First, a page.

First is the chicken, chunks of fat that have been rubbed in yogurt and lemon juice with a few fiery charcoal marks from the grill. They aren’t complete until you dip them in the wallopy garlic cream sauce they give you on the side. Wow, does this zing stuff. And zang.

The plate also comes with a skewer of kofta, the Middle Eastern meatloaf kebab that tastes like a spicy burger without the bun. Their version is made with ground beef and lamb for extra tenderness, and shaped into a long, dense patty that you prick with your fork or tear with your fingers.

Finally, the top-of-the-range kebab model, the filet mignon, cut into bite-size pieces sprinkled with parsley. I was supposed to take the leftovers home to my family, but I had a hard time not eating all the juicy bits on my own. The skewers were accompanied by a clever salad and placed on a delicate bed of basmati rice, the grains so long and tender they reminded me of orzo pasta.

Since they take up such a big part of the menu, my meal consisted mostly of entrees: a box of crispy falafels, which had little thumbprints in the middle like a chickpea cracker; soft meat pies called sfeeha that were rubbed with ground beef and pine nuts; and my favorite, the beef hummus and shawarma appetizer, which was stained red with sumac and glistening with olive oil piling up the sides of the takeout box.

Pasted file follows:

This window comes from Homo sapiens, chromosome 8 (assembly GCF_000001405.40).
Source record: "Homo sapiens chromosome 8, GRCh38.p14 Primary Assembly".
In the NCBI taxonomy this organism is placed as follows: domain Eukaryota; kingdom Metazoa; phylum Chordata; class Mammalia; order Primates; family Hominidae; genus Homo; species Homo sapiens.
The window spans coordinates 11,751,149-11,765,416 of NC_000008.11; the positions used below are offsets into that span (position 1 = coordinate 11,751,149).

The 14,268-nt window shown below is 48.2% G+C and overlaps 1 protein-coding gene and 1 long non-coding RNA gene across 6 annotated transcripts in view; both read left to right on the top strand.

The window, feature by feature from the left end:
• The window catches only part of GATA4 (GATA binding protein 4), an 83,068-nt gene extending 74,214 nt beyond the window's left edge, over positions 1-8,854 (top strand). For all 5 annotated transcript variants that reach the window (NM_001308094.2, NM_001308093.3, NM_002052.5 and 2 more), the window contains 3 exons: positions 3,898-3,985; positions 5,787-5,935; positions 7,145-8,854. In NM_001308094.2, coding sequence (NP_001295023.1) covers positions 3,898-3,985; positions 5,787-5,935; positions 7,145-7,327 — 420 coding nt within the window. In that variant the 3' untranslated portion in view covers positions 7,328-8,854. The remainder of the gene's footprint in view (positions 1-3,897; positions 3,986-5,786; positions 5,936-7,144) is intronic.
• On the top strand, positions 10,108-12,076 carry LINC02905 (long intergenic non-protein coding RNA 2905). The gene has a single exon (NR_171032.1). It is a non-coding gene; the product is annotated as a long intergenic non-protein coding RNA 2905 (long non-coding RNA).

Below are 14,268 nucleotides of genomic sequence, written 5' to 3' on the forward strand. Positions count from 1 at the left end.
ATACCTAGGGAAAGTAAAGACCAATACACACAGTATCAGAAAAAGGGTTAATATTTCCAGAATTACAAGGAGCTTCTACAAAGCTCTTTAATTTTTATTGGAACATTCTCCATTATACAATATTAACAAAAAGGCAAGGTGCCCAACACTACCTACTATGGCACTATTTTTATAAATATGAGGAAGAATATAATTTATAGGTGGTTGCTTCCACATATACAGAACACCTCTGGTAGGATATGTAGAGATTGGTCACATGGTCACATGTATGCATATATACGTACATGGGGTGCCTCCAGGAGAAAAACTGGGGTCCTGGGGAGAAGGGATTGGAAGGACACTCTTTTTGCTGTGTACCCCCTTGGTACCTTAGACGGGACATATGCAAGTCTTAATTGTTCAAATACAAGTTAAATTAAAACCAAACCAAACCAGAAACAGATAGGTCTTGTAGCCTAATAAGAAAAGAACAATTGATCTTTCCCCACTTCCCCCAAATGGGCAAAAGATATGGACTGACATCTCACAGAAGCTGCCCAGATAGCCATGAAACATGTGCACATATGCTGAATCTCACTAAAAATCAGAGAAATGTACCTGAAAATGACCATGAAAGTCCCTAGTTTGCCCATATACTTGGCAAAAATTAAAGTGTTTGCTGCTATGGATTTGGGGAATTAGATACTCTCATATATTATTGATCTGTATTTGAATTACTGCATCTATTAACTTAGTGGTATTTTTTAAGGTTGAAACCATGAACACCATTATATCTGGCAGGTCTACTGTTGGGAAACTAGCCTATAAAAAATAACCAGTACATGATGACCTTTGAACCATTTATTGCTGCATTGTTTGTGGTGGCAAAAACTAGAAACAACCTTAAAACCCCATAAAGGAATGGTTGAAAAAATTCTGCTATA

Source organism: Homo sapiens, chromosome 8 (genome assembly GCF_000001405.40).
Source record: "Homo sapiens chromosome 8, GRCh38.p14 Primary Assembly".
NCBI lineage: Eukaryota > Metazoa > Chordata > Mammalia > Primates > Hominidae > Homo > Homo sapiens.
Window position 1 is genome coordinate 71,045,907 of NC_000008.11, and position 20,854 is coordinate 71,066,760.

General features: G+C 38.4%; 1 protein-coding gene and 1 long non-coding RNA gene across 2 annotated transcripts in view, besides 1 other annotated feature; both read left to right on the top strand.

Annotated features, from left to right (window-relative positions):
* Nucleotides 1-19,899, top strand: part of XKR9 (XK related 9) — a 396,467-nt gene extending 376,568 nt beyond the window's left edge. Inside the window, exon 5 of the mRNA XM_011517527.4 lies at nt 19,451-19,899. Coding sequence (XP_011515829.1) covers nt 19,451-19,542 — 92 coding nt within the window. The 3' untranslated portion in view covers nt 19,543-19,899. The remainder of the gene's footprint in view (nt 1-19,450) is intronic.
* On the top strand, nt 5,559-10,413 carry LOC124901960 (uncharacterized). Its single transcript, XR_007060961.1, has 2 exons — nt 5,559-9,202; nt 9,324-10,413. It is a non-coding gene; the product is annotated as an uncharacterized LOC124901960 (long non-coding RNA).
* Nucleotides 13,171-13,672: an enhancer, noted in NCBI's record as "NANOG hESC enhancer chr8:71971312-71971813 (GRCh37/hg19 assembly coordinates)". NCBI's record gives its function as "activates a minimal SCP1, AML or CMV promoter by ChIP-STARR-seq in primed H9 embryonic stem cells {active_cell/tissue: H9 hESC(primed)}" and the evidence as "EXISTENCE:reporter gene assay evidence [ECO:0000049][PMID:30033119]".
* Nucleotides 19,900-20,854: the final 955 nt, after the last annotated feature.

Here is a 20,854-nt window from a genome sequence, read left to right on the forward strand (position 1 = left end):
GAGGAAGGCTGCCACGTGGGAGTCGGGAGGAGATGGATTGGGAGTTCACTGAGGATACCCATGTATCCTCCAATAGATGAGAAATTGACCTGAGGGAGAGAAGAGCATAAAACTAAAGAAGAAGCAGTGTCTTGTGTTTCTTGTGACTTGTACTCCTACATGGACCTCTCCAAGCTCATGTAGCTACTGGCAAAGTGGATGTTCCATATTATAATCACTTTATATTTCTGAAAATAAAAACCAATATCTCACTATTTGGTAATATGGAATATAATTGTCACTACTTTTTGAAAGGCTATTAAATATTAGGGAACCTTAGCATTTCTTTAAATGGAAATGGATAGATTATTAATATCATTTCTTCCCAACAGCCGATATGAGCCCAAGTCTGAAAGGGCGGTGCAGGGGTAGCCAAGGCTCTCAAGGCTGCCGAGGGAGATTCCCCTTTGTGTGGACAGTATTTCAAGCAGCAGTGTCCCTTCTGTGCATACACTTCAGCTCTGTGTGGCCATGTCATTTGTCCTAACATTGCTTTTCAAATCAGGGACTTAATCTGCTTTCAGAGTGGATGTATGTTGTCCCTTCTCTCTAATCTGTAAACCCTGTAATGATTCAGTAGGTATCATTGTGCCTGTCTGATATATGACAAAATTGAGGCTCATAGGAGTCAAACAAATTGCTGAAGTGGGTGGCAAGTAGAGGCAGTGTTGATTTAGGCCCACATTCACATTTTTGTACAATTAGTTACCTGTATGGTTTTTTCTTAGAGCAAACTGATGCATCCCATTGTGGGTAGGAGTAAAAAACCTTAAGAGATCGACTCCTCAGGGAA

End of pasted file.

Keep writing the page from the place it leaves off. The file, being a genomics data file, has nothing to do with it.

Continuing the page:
The shawarma itself was thinly sliced ​​which almost gave the beef the texture of little strands of sausage fried in a pan. But mixed with the thick hummus, it was pure comfort. The kind of food you snatch from the fridge later at night, which I did, using the meat pastries to soak up the hummus. The perfect bite.

The interior of the Hana House restaurant in Phoenix on May 5, 2021.

Hana House Restaurant

Or: 2350 W. Northern Ave., Phoenix.

Hours: 10 a.m. to 10 p.m. Sunday to Thursday, 10 a.m. to midnight Friday and Saturday.

Price: Entrees $4.99 – $19.99; soups and salads $4.99 to $8.99; entrees $14.99 to $38.99.

Details: 602-354-3416, hanahouserestaurant.com.